I’m figuring out, finally, how to stay in the moment. This has never been easy for me; like so many of us, I get caught up in regretting the past and worrying about the future. But now is all we have, and as Vanessa and I discussed, the better able we are to appreciate the present, the better equipped we’ll be when the present is difficult. Right now things are good. So I’m raising my (not proverbial) glass to NOW. 

Cheers.

Send me photographs and souvenirs

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A very happy birthday to a dear man (yep, it’s official) who has been an integral part of my life over the past several months … though we’ve known each other for three years. Thank you, my friend, for being here for me when I’ve needed you most, and for weathering the storms with me. In this short time you’ve taught me a surprising amount about the world and about myself. I wish you nothing but joy and abundance as you enter this next phase of your life. Поздравляю on all of your successes, past, present, and future. 

Alors. 

I so appreciate everyone’s kind words yesterday about the pup. Hug your dogs extra tight. 

I had a whole post planned for today but, as is the nature of writing without a map, my mind is leading me in a different direction. This weekend I will be in the home where the photo of Archie, below, was taken. This will begin the process of closure; he was such a part of that house.

At the risk of alienating the scientific minds and non dog-owners among you, I feel that my Louie senses what’s happened; he certainly will when we get there. 

I profoundly believe in an after life, in the immortality of spirit and its connectedness to the living. I have had too many convincing experiences to argue otherwise. My sister calls it “the vapors” – my perceived ability to sense the departed. I’ve walked into places for the first time and, without any prior knowledge, I’ve felt the presence of someone who’d recently died — in inquiring I’ve learned that this was the case. That was an awkward sentence; resisting the urge to self-edit, which is exceptionally difficult for me. I think that if we’re open to signs, we see them. I’ve been told by psychics and mediums that I have extra sensory perceptions, which I could channel if I applied myself. Sometimes I want to, and sometimes I absolutely don’t.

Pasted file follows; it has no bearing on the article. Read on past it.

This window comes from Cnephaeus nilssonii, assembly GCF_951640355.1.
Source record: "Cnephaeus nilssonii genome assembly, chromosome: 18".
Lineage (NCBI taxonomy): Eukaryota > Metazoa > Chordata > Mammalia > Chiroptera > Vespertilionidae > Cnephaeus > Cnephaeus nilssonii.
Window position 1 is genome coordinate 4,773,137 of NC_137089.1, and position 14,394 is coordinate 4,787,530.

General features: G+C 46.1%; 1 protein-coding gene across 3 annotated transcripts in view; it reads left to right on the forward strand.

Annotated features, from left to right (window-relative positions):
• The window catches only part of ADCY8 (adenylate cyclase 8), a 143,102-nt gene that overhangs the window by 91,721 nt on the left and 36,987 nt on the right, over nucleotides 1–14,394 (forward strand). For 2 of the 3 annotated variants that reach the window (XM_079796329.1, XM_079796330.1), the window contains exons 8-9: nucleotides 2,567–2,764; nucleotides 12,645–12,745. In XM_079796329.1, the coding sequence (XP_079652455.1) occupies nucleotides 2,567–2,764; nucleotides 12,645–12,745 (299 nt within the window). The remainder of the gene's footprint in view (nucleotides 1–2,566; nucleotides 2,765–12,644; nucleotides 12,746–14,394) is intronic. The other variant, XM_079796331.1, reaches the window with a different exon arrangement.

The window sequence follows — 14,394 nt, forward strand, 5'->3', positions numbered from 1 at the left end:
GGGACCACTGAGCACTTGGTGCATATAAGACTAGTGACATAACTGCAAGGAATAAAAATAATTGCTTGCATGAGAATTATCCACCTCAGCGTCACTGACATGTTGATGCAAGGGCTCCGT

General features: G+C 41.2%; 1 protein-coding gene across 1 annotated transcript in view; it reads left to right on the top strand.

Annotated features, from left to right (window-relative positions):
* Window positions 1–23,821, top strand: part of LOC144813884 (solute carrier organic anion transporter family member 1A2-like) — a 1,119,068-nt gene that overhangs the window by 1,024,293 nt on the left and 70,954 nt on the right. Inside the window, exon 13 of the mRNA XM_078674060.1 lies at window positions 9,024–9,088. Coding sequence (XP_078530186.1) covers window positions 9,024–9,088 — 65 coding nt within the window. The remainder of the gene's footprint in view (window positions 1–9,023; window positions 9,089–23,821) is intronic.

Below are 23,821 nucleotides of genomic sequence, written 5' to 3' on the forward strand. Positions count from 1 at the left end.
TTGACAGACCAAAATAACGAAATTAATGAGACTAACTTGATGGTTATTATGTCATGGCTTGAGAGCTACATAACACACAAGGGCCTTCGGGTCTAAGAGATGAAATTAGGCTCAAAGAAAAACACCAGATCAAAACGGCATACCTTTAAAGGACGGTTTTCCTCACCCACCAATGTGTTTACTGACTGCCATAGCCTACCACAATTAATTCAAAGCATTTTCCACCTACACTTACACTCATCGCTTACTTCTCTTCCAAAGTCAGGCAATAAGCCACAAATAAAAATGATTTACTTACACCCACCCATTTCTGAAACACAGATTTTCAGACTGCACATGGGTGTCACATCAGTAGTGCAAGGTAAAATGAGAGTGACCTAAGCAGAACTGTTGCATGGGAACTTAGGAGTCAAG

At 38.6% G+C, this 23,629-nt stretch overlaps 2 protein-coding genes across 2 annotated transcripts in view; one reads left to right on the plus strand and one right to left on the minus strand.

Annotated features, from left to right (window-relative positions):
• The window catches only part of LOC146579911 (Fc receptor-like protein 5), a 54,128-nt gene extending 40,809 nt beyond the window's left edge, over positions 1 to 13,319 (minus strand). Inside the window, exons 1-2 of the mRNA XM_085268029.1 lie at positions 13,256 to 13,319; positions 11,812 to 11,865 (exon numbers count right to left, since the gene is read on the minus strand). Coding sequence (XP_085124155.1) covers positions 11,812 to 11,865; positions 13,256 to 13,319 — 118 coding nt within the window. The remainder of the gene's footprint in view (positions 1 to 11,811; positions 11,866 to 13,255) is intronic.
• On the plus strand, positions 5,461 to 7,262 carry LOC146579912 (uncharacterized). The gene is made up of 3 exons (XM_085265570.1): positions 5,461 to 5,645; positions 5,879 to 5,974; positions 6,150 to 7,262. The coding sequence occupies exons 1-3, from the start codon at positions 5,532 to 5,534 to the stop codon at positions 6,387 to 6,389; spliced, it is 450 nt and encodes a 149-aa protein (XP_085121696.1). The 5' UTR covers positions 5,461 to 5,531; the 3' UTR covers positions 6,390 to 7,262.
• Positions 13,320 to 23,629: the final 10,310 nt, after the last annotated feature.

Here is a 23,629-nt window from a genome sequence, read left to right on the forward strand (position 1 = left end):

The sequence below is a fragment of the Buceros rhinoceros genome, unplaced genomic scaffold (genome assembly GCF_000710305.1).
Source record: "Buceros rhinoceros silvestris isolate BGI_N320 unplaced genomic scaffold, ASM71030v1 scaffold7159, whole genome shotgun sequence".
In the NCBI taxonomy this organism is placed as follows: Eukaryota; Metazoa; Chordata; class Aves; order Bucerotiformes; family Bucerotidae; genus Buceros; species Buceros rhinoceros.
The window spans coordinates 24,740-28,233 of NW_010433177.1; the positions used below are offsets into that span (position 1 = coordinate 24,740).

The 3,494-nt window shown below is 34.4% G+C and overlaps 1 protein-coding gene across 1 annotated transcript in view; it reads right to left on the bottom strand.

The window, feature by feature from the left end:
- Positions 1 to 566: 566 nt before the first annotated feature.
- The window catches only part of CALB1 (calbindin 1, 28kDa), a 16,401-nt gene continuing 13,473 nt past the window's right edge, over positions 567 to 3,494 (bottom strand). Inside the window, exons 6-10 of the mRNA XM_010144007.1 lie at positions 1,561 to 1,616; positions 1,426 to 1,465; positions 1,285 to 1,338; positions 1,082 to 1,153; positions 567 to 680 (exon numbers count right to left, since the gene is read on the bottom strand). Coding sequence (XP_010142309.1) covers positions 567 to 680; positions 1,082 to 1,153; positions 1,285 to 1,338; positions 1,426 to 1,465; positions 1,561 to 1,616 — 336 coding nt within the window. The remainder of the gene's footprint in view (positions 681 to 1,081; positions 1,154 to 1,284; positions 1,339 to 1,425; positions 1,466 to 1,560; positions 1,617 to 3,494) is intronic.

There is an arrogance – no, a myopia – to believing that only that which we experience with our five tangible senses is real. I appreciate the fact that not everyone feels this way, but I am fascinated by such topics. “They” say that animals and children, i.e. beings who are open and not laden with incredulity, are able to perceive spirits. My Louie came into my life in August 2002, two months after I lost my dear friend, Laura. The last time I saw her we spent the day together, and I took a photo of her in an archway of my old apartment. For many years after her death, my thoughts of her were omnipresent; I still think about her very frequently, but as those who’ve experienced loss know, the sharp pain does eventually give way to a kind of acceptance, and tranquility and warm memories overshadow grief. I was thinking about her very strongly one day when Louie was quite young, and he suddenly sat up, startled, stared at the spot where I’d last seen Laura, and did that perplexed head-tilt that dogs do. For the next minute he’d look to me, back to the spot, back to me again, perhaps wondering why I wasn’t acknowledging the person standing there. Or perhaps he could tell she was on a different plane. Or perhaps a fly flew by and this is all in my head. I don’t think that’s the case, in part because I don’t want it to be. The notion of eternity comforts me greatly. I was raised without religion and so I’ve been allowed to draw my own conclusions about such matters. 

After I spoke with my mom the other morning, I told Louie what happened – yes, I talk to my dog as though he understands me, because that’s what one does. For the past two nights he’s climbed his little staircase up to my bed and slept next to me – something he hasn’t really been able to do since his knee surgery last summer. (My dog has a titanium knee).

Maybe Archie visited him and let him know that he was happy and frolicking (with Duffie, Lovable, and Clovis) and that there is something to look forward to that’s far more blissful than we can fathom. Maybe Lou sensed what happened before we knew about it. Maybe he understood what I said and wants to comfort me. Or maybe he simply figured out how to navigate the stairs again and this is all in my head. 

I don’t think that’s the case. 

I love you guys – you know who you are – and I have deep gratitude for all who read my words.